View Full Version here: : Meteor???
26-04-2011, 03:56 PM
I found a piece of black rock the other day that looks to resemble what I imagine a piece of meteorite might look like. One side has an even layer of vitrification, about 3mm thick and a deeper black, and the opposite side looks to have melted and flowed and shows small striations reminiscent of those on steel that has been cut with a plasma torch.
Can anyone suggest how I might find out?:help::confused2::thanx:
26-04-2011, 06:35 PM
Hope this helps you.
26-04-2011, 06:39 PM
Let us know how you go!!!!!!
From your initial reports it sound plausible - but I know very little.
Is a magnet attracted to it?
26-04-2011, 08:18 PM
I think we should rename you Nettiepedia.:lol:
20-05-2011, 01:42 PM
Thanks to Matt and jjjnettie for your response to my query. The rock in question isn't magnetic and having looked at the meteor site you suggested, it doesn't seem to fit any of the categories listed. The area in which I found it is all granite, but this is the most 'un-granite-like' rock you're likely to find, in fact it looks like jet black quartz. I will send the details and some close-ups to the meteor site and let you know the results.
20-05-2011, 01:53 PM
Now, I know very little (ok - nothing...) about meteorites - but that looks like what I think a meteorite should look like!
20-05-2011, 02:22 PM
Do you have a piece of white, ceramic tile?? If you do, rub the rock on the tile and see what colour the streak is. If it's reddish brown, it'll be hematite (a hematite concretion). If it's dark grey-brown to black, it'll be magnetite (but since it's not magnetic, that rules this out). If it streaks either yellow or a brownish yellow colour, it's either limonite or goerthite. It's most likely, seeing it was found in granitic rocks/soils, a weathering product known as a gossan. Was there more of this rock lying about the place??. If so, you may have stumbled across a mineral deposit...these iron rich gossans usually form as weathering caps to mineral deposits anywhere there is a lot of iron in the mineralisation, especially in granites and iron rich metamorphic rocks.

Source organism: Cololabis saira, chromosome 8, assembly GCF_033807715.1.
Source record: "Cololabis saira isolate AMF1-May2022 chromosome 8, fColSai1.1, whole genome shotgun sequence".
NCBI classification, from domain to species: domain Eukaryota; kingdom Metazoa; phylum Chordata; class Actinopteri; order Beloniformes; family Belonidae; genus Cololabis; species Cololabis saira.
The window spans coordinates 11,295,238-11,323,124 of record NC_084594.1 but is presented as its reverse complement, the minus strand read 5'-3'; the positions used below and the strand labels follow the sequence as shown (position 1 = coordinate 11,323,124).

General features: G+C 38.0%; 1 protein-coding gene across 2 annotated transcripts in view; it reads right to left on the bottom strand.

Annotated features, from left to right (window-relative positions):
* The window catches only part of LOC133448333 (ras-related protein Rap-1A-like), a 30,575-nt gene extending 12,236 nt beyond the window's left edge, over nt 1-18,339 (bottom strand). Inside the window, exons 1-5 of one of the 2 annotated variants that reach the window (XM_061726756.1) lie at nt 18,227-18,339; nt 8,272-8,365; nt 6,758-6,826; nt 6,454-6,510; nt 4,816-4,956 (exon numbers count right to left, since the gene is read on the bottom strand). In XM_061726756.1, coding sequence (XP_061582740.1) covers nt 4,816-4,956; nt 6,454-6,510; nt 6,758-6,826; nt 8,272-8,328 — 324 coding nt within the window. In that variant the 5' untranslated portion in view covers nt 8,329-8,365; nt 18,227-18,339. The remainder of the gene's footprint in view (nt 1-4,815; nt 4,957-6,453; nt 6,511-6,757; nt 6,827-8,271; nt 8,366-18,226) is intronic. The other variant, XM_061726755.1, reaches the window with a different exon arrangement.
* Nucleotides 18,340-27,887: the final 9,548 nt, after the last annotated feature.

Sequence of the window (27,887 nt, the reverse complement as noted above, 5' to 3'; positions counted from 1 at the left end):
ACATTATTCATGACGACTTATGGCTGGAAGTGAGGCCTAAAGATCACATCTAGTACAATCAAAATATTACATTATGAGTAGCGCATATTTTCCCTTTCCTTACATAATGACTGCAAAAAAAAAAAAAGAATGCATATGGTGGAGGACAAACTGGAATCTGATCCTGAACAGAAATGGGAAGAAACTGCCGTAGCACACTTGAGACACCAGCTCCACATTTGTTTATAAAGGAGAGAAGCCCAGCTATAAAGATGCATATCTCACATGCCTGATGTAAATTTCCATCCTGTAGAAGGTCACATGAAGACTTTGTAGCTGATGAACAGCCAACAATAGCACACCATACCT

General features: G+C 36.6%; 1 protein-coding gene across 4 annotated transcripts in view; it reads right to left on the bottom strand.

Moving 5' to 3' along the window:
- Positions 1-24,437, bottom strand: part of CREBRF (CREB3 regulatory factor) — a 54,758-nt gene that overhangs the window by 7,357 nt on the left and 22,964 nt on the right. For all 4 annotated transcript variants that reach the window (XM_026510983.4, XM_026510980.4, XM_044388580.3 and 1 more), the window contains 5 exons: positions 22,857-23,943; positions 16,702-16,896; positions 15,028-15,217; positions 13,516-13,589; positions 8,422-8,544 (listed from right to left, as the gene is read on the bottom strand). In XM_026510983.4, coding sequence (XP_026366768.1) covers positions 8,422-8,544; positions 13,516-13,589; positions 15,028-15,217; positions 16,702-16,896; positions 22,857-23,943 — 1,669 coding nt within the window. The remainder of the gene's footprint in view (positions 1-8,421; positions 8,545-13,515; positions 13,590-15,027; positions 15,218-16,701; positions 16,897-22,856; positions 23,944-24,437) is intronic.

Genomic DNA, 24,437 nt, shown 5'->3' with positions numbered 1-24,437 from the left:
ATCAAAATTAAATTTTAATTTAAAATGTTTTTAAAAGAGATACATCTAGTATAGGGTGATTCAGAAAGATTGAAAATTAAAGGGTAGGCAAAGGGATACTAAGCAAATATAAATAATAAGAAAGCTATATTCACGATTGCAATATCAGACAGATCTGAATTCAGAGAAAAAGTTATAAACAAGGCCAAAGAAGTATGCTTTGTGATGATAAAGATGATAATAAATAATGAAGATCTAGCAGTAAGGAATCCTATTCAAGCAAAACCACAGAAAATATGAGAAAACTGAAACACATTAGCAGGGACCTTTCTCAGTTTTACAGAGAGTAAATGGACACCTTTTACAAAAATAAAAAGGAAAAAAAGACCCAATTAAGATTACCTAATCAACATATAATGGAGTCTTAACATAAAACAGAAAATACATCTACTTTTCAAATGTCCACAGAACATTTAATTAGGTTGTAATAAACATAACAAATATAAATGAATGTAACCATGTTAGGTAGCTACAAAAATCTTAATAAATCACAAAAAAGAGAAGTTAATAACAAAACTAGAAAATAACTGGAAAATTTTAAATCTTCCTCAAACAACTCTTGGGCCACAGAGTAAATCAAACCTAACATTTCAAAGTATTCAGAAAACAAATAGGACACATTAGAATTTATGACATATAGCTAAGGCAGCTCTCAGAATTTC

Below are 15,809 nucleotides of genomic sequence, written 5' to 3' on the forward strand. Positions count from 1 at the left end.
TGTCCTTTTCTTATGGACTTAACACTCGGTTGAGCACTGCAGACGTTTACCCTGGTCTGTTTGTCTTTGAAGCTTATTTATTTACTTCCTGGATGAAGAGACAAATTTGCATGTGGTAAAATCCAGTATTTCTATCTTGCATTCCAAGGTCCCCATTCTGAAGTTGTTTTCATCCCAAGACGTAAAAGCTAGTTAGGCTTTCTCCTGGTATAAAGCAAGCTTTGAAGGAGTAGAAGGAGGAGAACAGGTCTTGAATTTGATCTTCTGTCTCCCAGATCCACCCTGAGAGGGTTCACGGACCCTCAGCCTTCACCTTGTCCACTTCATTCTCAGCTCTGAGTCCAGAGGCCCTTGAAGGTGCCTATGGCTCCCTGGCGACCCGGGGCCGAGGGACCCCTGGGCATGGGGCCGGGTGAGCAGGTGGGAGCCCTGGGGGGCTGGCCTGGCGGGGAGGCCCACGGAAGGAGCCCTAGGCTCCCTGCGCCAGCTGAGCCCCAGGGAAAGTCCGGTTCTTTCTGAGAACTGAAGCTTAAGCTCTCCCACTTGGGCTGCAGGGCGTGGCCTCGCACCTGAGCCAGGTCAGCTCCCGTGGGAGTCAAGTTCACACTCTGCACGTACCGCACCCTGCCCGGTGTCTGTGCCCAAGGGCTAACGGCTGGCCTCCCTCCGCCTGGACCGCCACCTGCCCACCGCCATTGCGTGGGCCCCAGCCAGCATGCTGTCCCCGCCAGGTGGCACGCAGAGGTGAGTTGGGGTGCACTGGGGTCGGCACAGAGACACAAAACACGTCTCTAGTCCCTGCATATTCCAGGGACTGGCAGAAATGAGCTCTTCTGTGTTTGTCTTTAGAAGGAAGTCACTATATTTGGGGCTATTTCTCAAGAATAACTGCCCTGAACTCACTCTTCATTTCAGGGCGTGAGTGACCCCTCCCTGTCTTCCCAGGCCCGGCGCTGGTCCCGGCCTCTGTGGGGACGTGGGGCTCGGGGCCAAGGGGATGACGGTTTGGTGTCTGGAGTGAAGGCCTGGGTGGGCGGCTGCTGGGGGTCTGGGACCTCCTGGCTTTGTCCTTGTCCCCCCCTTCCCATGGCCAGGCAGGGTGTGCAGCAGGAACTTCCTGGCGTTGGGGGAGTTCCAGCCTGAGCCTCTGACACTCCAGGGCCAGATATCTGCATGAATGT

20-05-2011, 02:44 PM
The underside of a normal dinner plate has a raised rim that is usually unglazed. You can score the rock across that to see if it leaves a mark. :thumbsup:
20-05-2011, 02:59 PM
That'll work, but SWMBO mightn't be too happy to have her plates all marked up with rock grit!!!:):P:P
20-05-2011, 03:06 PM
If you photograph something like this it is normal to include a scale. If you can't get a 'proper' scale bar use a ruler, coin or something everyone knows the size of. In the field geologists, sedimentologists etc often use their G-pick, shovel or camera lens cap. (I've also heard of less appropriate scale bars but lets not go there.)
At the moment I don't know whether the rock is 0.1mm across or 1mm, 10mm, 10cm or half a football field. :D
There are a few ways such an 'erratic' may have go on to the granite. If there is higher ground nearby it may have washed down, and that could have happened so long ago that it is no longer near a stream. The surface in your first photo looks pretty much like an effect caused by flowing water that is cavitating (I've forgotten the term). Otherwise, was the rock near a road or other places where people have moved things around? That is a trick for young players.
Carl suggested you check the streak. Density and hardness are other characteristics you can easily check.
20-05-2011, 04:38 PM
Yeah, Geologists....them's deviant people:):P:P
23-05-2011, 01:57 PM
At the very top of the first photo you can just see the edge of the steel ruler I used to show the scale, I just cropped a bit too much off the photo to bring the size down. The markings visible on the ruler are 1 mm.
Someone suggested that as the face in the first photo has so obviously been melted, it might be volcanic, which of course still begs the question: How did it end up buried in my paddock, over 1/2 km from the nearest road?
I'm also going to see if Goulburn has any professional 'rock lickers' who might be able to help.
23-05-2011, 02:06 PM
:D I do believe you have a nice piece of volcanic glass.
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